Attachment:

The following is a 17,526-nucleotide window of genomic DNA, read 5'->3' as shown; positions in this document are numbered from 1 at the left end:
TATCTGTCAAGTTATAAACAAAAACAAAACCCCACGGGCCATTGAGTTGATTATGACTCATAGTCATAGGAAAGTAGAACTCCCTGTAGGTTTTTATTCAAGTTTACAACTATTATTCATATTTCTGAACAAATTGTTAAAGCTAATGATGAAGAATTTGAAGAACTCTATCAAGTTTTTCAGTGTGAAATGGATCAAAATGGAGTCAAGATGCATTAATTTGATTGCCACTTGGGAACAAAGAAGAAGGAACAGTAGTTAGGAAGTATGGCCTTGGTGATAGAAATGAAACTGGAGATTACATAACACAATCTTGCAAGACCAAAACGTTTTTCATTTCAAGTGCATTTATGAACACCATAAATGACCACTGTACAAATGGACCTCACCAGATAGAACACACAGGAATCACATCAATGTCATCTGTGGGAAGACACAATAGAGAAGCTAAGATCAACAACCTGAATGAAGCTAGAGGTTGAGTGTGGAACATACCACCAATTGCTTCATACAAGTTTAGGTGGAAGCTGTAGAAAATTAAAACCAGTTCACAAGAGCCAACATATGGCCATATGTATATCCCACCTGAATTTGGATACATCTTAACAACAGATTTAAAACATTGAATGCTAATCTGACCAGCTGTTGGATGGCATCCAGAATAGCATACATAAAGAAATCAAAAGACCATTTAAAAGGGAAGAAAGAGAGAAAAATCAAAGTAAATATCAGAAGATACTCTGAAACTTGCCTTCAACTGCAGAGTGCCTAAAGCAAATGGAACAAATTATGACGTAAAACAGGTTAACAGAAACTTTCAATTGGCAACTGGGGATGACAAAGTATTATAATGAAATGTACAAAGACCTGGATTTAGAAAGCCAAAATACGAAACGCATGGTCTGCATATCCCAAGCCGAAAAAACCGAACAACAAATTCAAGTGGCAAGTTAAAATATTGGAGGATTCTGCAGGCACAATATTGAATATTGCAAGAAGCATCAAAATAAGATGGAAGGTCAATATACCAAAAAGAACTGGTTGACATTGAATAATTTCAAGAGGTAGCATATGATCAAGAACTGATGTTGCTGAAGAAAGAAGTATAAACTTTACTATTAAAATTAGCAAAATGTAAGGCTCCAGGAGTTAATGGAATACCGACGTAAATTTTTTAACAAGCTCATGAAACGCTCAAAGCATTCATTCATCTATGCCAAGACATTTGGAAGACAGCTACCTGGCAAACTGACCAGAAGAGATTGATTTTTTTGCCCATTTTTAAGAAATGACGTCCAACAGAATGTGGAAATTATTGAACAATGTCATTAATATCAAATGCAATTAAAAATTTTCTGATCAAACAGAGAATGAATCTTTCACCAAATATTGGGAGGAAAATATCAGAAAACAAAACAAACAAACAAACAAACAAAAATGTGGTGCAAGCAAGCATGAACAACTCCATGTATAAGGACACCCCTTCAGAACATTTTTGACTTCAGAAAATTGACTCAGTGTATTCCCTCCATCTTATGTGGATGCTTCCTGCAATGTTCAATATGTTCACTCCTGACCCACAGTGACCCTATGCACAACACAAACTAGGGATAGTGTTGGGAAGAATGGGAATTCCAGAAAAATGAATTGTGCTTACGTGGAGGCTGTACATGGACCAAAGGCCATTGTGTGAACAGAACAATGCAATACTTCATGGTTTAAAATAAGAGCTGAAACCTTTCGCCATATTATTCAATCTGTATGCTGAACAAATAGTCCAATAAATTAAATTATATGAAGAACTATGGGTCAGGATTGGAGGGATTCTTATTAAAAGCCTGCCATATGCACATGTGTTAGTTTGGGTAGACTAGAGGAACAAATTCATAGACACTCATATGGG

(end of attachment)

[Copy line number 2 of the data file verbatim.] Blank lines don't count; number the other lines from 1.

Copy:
TATCTGTCAAGTTATAAACAAAAACAAAACCCCACGGGCCATTGAGTTGATTATGACTCATAGTCATAGGAAAGTAGAACTCCCTGTAGGTTTTTATTCAAGTTTACAACTATTATTCATATTTCTGAACAAATTGTTAAAGCTAATGATGAAGAATTTGAAGAACTCTATCAAGTTTTTCAGTGTGAAATGGATCAAAATGGAGTCAAGATGCATTAATTTGATTGCCACTTGGGAACAAAGAAGAAGGAACAGTAGTTAGGAAGTATGGCCTTGGTGATAGAAATGAAACTGGAGATTACATAACACAATCTTGCAAGACCAAAACGTTTTTCATTTCAAGTGCATTTATGAACACCATAAATGACCACTGTACAAATGGACCTCACCAGATAGAACACACAGGAATCACATCAATGTCATCTGTGGGAAGACACAATAGAGAAGCTAAGATCAACAACCTGAATGAAGCTAGAGGTTGAGTGTGGAACATACCACCAATTGCTTCATACAAGTTTAGGTGGAAGCTGTAGAAAATTAAAACCAGTTCACAAGAGCCAACATATGGCCATATGTATATCCCACCTGAATTTGGATACATCTTAACAACAGATTTAAAACATTGAATGCTAATCTGACCAGCTGTTGGATGGCATCCAGAATAGCATACATAAAGAAATCAAAAGACCATTTAAAAGGGAAGAAAGAGAGAAAAATCAAAGTAAATATCAGAAGATACTCTGAAACTTGCCTTCAACTGCAGAGTGCCTAAAGCAAATGGAACAAATTATGACGTAAAACAGGTTAACAGAAACTTTCAATTGGCAACTGGGGATGACAAAGTATTATAATGAAATGTACAAAGACCTGGATTTAGAAAGCCAAAATACGAAACGCATGGTCTGCATATCCCAAGCCGAAAAAACCGAACAACAAATTCAAGTGGCAAGTTAAAATATTGGAGGATTCTGCAGGCACAATATTGAATATTGCAAGAAGCATCAAAATAAGATGGAAGGTCAATATACCAAAAAGAACTGGTTGACATTGAATAATTTCAAGAGGTAGCATATGATCAAGAACTGATGTTGCTGAAGAAAGAAGTATAAACTTTACTATTAAAATTAGCAAAATGTAAGGCTCCAGGAGTTAATGGAATACCGACGTAAATTTTTTAACAAGCTCATGAAACGCTCAAAGCATTCATTCATCTATGCCAAGACATTTGGAAGACAGCTACCTGGCAAACTGACCAGAAGAGATTGATTTTTTTGCCCATTTTTAAGAAATGACGTCCAACAGAATGTGGAAATTATTGAACAATGTCATTAATATCAAATGCAATTAAAAATTTTCTGATCAAACAGAGAATGAATCTTTCACCAAATATTGGGAGGAAAATATCAGAAAACAAAACAAACAAACAAACAAACAAAAATGTGGTGCAAGCAAGCATGAACAACTCCATGTATAAGGACACCCCTTCAGAACATTTTTGACTTCAGAAAATTGACTCAGTGTATTCCCTCCATCTTATGTGGATGCTTCCTGCAATGTTCAATATGTTCACTCCTGACCCACAGTGACCCTATGCACAACACAAACTAGGGATAGTGTTGGGAAGAATGGGAATTCCAGAAAAATGAATTGTGCTTACGTGGAGGCTGTACATGGACCAAAGGCCATTGTGTGAACAGAACAATGCAATACTTCATGGTTTAAAATAAGAGCTGAAACCTTTCGCCATATTATTCAATCTGTATGCTGAACAAATAGTCCAATAAATTAAATTATATGAAGAACTATGGGTCAGGATTGGAGGGATTCTTATTAAAAGCCTGCCATATGCACATGTGTTAGTTTGGGTAGACTAGAGGAACAAATTCATAGACACTCATATGGG